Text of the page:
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Student email accounts add 2-Factor Authentication in spring 2020

UNG students will have the extra layer of security afforded by 2-Factor Authentication in spring 2020 for their university email, Banner and D2L pages.

All University of North Georgia (UNG) students will soon have an extra layer of security for their university email, Banner and D2L pages.

UNG will enable 2-Factor Authentication (2FA) for all student accounts in spring 2020 in light of the digital threats looming. A total of 1,579 data breaches were reported in the United States in 2017, according to the data protection platform Digital Guardian.

"Public higher education remains a top target for cyber attackers who attempt to disrupt our operations by subverting our processes, people and technology. There are many recent examples of data breaches that could have been prevented through the use of multi-factor authentication," said Dr. Steven McLeod, chief information officer at UNG. "While no system is perfectly safe from cyber-criminals, multi-factor authentication coupled with other good security practices and user awareness mitigates much of the risk."

Students are encouraged to opt in early to adjust to the system and test it ahead of the spring semester. More information about 2FA and how to opt in now is available on the UNG 2FA website.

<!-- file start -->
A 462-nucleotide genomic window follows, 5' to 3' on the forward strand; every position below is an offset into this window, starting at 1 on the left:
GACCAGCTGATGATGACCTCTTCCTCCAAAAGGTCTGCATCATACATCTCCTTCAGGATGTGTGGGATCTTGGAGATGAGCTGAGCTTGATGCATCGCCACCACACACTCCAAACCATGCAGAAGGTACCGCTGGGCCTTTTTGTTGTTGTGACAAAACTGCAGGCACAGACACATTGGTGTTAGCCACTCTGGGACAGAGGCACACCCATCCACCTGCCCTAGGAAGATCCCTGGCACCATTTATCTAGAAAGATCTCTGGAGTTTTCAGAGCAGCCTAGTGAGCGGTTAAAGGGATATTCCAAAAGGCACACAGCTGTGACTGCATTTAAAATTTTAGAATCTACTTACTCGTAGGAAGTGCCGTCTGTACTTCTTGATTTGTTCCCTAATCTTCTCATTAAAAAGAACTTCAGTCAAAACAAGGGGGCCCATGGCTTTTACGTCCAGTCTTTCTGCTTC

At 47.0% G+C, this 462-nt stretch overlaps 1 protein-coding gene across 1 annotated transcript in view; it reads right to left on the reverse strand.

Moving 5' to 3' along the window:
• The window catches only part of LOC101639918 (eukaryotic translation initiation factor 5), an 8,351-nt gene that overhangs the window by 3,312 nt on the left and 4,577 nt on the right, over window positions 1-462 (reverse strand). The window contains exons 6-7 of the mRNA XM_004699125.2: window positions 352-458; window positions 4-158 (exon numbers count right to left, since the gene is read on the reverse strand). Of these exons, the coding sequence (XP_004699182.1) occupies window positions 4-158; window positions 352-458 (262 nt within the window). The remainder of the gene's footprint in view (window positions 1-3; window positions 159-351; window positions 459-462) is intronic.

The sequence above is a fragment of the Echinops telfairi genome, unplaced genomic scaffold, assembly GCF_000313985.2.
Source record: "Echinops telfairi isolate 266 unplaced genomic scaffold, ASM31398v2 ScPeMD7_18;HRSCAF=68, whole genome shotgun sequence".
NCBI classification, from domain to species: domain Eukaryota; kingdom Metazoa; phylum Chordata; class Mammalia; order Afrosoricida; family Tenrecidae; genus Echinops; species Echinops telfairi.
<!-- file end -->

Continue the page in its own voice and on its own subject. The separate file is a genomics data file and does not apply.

"This is a requirement from the University System of Georgia, but it's also the right thing to do," said Gregory Martin, director of enterprise application support at UNG. "We want to protect our students, employees and the university as a whole from data breaches."

UNG will begin to require students to enroll in 2FA in weekly phases in January with the goal to have the process completed by the end of February.

"The earlier they can opt in and have the process become second nature, the better off they'll be," Martin said.

The system will require students to sign in with their password and then authenticate the login through a Duo phone app push notification, a phone call, text message or passcode (generated through the mobile app or by the Service Desk). All campus bookstores are carrying “Duo Tokens” available for purchase ($20) for students who do not have access to a smartphone or other cellphone. UNG's Division of Information Technology recommends the mobile app because of the flexibility to use multiple options.

2FA for email on phones will require an email app that allows "modern authentication," with iOS Mail, Outlook for iOS, and Outlook for Android as the recommended apps.

Cole Edgar, information security operations manager for UNG, said 2FA does not require a smartphone. A regular cellphone or landline can be used, or an Apple Watch can be synced with the app.

Edgar said enough information is in each student's Banner page to open a credit card, noting it is enough data in the wrong hands to "put students in a bad spot." He said 2FA continues to be used more widely across society.

"It's the market trend for personal banking, email and other services that store potentially sensitive information," Edgar said.

UNG faculty and staff have used 2FA for timesheet and benefits functions since March 2017 and for email since May 2019.

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